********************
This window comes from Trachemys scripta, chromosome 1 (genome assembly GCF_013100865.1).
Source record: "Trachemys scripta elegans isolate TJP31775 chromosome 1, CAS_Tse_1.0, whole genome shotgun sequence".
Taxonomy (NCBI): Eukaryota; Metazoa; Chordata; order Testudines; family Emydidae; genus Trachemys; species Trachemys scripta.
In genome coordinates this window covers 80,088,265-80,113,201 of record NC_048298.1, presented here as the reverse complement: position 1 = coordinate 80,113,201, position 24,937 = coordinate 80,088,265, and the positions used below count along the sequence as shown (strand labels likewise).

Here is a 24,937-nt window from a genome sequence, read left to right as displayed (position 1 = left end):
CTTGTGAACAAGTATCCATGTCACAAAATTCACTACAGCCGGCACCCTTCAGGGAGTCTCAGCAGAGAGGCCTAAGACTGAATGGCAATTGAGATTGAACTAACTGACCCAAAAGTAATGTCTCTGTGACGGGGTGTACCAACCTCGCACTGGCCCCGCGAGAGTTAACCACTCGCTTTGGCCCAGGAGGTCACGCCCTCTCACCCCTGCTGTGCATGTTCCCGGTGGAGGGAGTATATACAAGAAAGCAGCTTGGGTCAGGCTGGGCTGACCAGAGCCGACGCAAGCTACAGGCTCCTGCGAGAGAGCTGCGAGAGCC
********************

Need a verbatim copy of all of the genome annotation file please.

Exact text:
This window comes from Trachemys scripta, chromosome 1 (genome assembly GCF_013100865.1).
Source record: "Trachemys scripta elegans isolate TJP31775 chromosome 1, CAS_Tse_1.0, whole genome shotgun sequence".
Taxonomy (NCBI): Eukaryota; Metazoa; Chordata; order Testudines; family Emydidae; genus Trachemys; species Trachemys scripta.
In genome coordinates this window covers 80,088,265-80,113,201 of record NC_048298.1, presented here as the reverse complement: position 1 = coordinate 80,113,201, position 24,937 = coordinate 80,088,265, and the positions used below count along the sequence as shown (strand labels likewise).

Here is a 24,937-nt window from a genome sequence, read left to right as displayed (position 1 = left end):
CTTGTGAACAAGTATCCATGTCACAAAATTCACTACAGCCGGCACCCTTCAGGGAGTCTCAGCAGAGAGGCCTAAGACTGAATGGCAATTGAGATTGAACTAACTGACCCAAAAGTAATGTCTCTGTGACGGGGTGTACCAACCTCGCACTGGCCCCGCGAGAGTTAACCACTCGCTTTGGCCCAGGAGGTCACGCCCTCTCACCCCTGCTGTGCATGTTCCCGGTGGAGGGAGTATATACAAGAAAGCAGCTTGGGTCAGGCTGGGCTGACCAGAGCCGACGCAAGCTACAGGCTCCTGCGAGAGAGCTGCGAGAGCC